A Portland nonprofit organization has been rapidly using its supplies of Narcan to treat locals suffering from drug overdoses lately, and needs more access to the drug. Some relief could be on the way through state legislative proposals, as well as a recent ruling from the US Food and Drug Administration (FDA).
Blanchet House has been providing free meals and shelter to those in need in Portland’s Old Town neighborhood for 71 years. But Executive Director Scott Kerman said a lot has changed there in the past few years as dangerous street drugs have impacted the community.
“Methamphetamine was a game-changer in terms of the level of addiction it has, and the struggles people are having with it,” Kerman said. “P2P meth is resulting in greater levels of psychosis in users. And meth is often laced with fentanyl. We’ve been dealing with opioid/fentanyl overdoses for quite some time. We’ve been deploying Narcan for over a year.”
Narcan can rapidly reverse the effects of an opioid overdose. In a seven-day period, from March 25th through Saturday, there were seven opioid overdoses near Blanchet House, and staff there revived five of those individuals with Narcan, Kerman said.
Blanchet House is not alone in witnessing an increase in drug overdoses in the city. Downtown Portland police officers responded to 11 calls for service related to overdose emergencies on Friday, leading to at least three deaths and multiple applications of Narcan or other forms of naloxone to counteract the effects of opiates. And drug or alcohol toxicity either caused or contributed to nearly 60% of the city’s record 193 homeless deaths in 2021.
“The concern with fentanyl is, you can be using something and not realize it’s laced with it,” Kerman said. “And you can’t know the strength of it, and it’s accessible. And because of the potency, it’s taking three to four doses of Narcan to treat someone. We have enough on hand for seven overdoses. We can use that in a week.”
Blanchet House staff are often called on to help individuals who are experiencing an overdose while they are serving meals during the day.
“The way it often happens is, folks will bang on our door or window and say, ‘We need help outside,’ and someone is out there overdosing,” Kerman said. “All of our staff has been trained. And we have Narcan strategically stocked in different locations so we don’t have to spend time running around looking for it.”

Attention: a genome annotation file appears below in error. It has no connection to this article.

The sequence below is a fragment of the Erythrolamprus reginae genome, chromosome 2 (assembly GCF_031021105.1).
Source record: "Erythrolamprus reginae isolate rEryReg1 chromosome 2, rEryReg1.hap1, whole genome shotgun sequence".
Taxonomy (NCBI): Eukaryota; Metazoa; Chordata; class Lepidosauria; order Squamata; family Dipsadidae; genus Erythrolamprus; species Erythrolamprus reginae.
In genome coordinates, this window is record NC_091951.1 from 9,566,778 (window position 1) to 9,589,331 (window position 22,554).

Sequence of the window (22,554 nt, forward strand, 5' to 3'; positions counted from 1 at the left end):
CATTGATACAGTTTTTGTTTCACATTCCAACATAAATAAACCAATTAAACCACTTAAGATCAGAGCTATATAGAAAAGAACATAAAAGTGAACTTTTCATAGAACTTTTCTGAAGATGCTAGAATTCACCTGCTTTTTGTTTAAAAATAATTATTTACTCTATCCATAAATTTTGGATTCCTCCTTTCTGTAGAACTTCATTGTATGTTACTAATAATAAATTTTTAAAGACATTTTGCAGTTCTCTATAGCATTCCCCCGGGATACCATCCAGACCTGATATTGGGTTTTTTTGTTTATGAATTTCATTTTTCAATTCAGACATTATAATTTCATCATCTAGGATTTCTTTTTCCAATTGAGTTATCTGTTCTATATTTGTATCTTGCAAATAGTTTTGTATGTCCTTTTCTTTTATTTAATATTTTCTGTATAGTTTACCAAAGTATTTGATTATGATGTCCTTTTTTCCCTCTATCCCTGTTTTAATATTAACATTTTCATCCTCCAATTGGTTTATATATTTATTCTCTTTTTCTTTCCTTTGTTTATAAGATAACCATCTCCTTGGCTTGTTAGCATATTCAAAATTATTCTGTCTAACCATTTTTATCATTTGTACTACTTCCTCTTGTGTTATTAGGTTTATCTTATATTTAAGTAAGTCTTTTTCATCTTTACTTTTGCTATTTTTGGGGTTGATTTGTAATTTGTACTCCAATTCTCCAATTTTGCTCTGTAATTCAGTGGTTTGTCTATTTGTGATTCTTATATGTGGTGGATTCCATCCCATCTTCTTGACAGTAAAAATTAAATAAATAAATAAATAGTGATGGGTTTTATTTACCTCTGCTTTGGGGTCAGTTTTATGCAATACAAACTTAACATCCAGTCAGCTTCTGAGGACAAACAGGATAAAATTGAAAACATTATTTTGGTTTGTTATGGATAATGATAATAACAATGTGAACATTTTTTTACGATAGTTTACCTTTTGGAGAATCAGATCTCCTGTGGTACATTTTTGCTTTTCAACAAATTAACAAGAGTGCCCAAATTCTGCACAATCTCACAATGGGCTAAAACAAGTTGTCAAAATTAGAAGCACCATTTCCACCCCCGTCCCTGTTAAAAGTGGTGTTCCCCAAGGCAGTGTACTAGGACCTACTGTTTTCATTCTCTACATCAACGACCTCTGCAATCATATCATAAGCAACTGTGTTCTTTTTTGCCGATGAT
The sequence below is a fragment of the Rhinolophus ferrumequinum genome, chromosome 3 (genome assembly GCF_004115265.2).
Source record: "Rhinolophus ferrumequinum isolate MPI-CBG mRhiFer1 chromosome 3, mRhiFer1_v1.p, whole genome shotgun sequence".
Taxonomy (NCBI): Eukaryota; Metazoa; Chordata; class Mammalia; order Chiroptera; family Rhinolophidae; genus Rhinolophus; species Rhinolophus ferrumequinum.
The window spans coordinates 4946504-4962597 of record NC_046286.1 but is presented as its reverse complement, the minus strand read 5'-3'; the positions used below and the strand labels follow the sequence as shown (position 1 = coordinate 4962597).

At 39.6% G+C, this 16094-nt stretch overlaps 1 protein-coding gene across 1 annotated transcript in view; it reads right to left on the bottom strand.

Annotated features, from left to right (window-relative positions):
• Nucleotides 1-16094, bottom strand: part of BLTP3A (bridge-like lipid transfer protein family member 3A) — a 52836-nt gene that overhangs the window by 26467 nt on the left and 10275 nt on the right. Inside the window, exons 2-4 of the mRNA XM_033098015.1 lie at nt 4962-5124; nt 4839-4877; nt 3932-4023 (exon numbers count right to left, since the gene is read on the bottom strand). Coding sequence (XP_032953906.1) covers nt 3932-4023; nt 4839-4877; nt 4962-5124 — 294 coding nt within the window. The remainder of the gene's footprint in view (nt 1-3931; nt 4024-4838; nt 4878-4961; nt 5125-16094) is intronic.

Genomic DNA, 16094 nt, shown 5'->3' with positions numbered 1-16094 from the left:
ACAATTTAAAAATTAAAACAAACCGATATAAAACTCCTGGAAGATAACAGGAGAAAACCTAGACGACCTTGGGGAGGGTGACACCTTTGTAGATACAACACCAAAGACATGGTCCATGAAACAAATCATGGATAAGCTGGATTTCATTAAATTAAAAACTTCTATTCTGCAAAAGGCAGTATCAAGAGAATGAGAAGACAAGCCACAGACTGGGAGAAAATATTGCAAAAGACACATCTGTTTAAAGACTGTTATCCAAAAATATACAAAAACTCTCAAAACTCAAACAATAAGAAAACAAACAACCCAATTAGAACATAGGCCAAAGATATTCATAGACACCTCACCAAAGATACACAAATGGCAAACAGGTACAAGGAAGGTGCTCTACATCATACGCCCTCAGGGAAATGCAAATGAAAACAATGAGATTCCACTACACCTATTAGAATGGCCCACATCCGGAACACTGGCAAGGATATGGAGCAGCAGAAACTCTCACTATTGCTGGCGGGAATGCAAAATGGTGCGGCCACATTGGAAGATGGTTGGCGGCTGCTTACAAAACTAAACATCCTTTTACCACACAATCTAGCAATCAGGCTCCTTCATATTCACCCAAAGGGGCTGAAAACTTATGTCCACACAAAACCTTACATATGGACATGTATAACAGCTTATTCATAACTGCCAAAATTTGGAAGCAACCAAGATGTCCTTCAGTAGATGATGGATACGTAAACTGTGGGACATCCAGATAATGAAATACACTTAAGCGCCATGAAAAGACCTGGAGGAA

It is not easy for a nonprofit to acquire Narcan, however, and Blanchet House cannot obtain a prescription for it, Kerman said.
“We have a nurse clinic on site, and that’s where we get it,” he said. “They can apply through the county, but sometimes resupply is delayed. I got in touch with Oregon Health Authority (OHA), and was told they can only supply us with free Narcan if we give it to the people we serve.
We serve hundreds of people per day. We would have to have a large supply. It would be much more efficient if they could supply us, but they can’t currently do that. Other nonprofits have a [connection], but everyone is paying a different price. And Blanchet House doesn’t receive public funding, so how do we get our hands on it? There’s got to be a better way.”
Access could improve with the FDA’s decision to approve Narcan nasal spray for over-the-counter use. The FDA announced that Narcan will be the first naloxone product approved for use without a prescription on Wednesday. It will be sold directly to consumers in drug stores, convenience stores, grocery stores, gas stations, and online by late summer.
“Greater accessibility is better,” Kerman said. “I think it helps destigmatize it. We have a lot of volunteers who would be happy to carry Narcan. There are a lot of people in our community who would take advantage of greater access. What we don’t know is what it will mean for pricing. Sometimes over-the-counter items can be more expensive than getting it with a prescription. And sometimes availability is an issue. I have no idea how it might impact Blanchet House or other agencies like mine, but it’s good news as far as destigmatizing it.”
There is also legislation in the works that could help address the issue. Rep. Maxine Dexter’s (D-Portland) House Bill 2395 would decriminalize the distribution of fentanyl test strips, remove barriers to naloxone availability in publicly accessible buildings, and allow OHA to issue standing prescriptions for short-acting opioid antagonists.
“It’s going to create greater access for first responders,” Kerman said. “For our purposes, I’m excited about it breaking barriers to access. But there’s a lot to this bill to be excited about. And there’s real bipartisan support for it. Dexter is a medical doctor, and we’re fortunate to have legislators that are doctors here. They bring that clinician point of view to their legislative work.”
HB 2395 passed the House on March 6th, and it is scheduled for a public hearing in the Senate on April 12th. Kerman will be watching the bill’s proceedings closely.
“We try to provide a compassionate, safe place to enjoy meals, giving people a reason to hope and think they could change their lives,” he said. “Right now, we literally have to save lives so we can change them.”